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Ignoring petite batterie is a growing trend. Part of that may be due to the kinds of bodies on which new choreography is made -- longer and lankier than fifty (and more) years ago. That discipline tends to look best on compact bodies. Instead, today's choreography tends to exploit big, bold movement that looks better on elongated frames.

Then again, choreographing petite batterie requires real craft. I can count on one hand those who have triumphed in that aspect: Bournonville, Balanchine, Ashton and Petipa. If anyone wants to suggest a current choreographer who succeeds in P. B., please, please name him/her.

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Hans mentions gargouillade. I admit I had to look this up ... and found it very connected to something I has been thinking of when I read Alexandra's comment: ballotte, rond de jambe in the air, pas de basque jumps, and even pas de chat.

In fact, there's a whole category of light, airy, elegant, carefree, precise, speedy jumps and travelling or linking moves that seems to have disappeared from contemporary ballet --at least that which I've seen. In contemporary, when dancers have to get from one point to another quickly, they tend to run or leap.

It sometimes seems that contemporary work, when it tries to express lightness, insousciance, elegance or fun switches to vocabulary borrowed from jazz or folk (western, international, pop). Not classical. This is definitely true for epaulement and port de bras. It seems, to my uneducated eye, that it may apply to steps as well.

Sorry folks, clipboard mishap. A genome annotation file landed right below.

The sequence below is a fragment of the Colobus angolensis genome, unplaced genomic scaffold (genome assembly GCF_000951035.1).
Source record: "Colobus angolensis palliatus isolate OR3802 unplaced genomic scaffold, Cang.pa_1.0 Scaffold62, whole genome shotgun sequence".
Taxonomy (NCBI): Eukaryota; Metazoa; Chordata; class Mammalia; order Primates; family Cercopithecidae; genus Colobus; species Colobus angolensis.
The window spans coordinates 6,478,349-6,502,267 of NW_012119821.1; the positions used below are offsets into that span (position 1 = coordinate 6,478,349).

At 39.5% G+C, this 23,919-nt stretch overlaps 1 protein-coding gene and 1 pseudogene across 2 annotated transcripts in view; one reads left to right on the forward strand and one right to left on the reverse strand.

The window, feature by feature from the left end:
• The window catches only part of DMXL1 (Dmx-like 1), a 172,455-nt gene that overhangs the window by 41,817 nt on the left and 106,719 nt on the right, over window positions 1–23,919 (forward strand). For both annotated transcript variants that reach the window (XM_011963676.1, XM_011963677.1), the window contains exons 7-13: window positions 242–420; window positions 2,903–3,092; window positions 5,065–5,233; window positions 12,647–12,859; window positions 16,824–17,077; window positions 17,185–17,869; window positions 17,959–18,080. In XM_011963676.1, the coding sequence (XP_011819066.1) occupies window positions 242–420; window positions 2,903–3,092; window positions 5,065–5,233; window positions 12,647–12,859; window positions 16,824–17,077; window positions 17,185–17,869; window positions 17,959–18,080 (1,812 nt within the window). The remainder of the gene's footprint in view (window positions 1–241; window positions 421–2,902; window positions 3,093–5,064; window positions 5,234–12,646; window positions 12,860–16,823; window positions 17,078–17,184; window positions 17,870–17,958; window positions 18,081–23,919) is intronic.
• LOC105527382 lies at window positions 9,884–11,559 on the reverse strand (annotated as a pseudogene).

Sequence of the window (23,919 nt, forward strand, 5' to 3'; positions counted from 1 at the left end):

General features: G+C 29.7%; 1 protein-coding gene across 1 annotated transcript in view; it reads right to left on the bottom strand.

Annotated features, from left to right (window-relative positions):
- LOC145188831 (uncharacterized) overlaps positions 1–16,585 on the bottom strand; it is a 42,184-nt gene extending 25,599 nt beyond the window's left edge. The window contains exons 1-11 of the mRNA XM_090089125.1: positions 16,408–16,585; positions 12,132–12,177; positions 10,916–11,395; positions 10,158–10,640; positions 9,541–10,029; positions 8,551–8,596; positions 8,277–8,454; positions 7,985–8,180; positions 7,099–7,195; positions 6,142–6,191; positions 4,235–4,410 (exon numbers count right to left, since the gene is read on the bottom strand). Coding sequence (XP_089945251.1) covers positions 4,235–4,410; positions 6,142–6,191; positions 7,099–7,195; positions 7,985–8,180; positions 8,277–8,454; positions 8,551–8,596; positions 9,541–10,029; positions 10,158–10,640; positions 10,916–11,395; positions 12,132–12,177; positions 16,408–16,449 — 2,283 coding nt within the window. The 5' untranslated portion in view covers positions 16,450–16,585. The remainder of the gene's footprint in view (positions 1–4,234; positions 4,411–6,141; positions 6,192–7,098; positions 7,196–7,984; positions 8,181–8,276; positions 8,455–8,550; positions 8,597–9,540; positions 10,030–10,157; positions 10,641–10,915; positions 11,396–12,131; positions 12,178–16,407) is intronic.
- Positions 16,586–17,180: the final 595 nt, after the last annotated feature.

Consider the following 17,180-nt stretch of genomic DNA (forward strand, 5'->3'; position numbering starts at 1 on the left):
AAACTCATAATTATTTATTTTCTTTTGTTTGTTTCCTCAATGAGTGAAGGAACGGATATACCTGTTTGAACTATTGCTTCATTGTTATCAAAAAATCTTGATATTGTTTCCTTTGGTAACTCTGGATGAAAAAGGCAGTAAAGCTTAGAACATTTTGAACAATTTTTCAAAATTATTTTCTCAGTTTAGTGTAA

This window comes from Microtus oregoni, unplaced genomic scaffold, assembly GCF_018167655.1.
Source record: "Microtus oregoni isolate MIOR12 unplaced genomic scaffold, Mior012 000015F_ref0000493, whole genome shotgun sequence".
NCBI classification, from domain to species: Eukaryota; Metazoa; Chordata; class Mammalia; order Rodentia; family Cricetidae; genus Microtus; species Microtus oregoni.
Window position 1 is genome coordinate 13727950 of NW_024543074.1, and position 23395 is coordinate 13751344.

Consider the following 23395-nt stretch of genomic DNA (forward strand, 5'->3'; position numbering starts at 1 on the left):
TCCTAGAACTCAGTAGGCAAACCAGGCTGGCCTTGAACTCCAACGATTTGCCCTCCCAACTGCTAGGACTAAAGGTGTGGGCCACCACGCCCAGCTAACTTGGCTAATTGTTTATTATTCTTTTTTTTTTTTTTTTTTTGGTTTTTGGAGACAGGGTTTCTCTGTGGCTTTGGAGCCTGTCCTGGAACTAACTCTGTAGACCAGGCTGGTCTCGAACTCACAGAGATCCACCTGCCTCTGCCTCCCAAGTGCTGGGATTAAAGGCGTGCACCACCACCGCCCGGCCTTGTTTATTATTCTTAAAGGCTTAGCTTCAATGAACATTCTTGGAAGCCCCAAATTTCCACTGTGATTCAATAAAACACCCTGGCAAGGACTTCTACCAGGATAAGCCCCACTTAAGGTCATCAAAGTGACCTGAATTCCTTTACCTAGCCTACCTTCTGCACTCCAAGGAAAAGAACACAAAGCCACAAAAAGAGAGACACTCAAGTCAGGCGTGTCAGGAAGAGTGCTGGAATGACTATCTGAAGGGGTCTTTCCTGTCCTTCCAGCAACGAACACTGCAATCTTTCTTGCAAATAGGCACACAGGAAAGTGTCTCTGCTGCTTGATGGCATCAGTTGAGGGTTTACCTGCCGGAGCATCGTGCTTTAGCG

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Oops--I think I read your question wrong. Dancers are of course still learning all of these steps; choreographers just aren't using them in their ballets. I get it now.

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Helgi Tomasson's choreography does use quite a bit of batterie, but it's not clear yet that he's a successful choreographer for the ages. I wonder if the decline in what is one of the most distinguishing characteristics of classical ballet is just a reflection of the fact that there are very few choreographers working in a purely classical style today. But if it's still being taught, and works that use it successfully are being preserved, is there any reason to worry?

--Andre

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Pierre Lacotte tends to use a lot of petit batterie. Certainly it abounds in his Pharao's Daughter. I don't know about his Ondine, but I've read quite a lot of commetns on its Napoli-like scenes, so I guess theres quite a lot of batterie in that as well.

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True, but Pharaoh's Daughter and LaSylphide being reconstructions, the use the vocabulary of Petipa and Taglioni, some 150 years ago.

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...or at least pretending to, as the original Parisian La Sylphide is not notated and Lacotte did not use all of the notated Pharaoh's Daughter.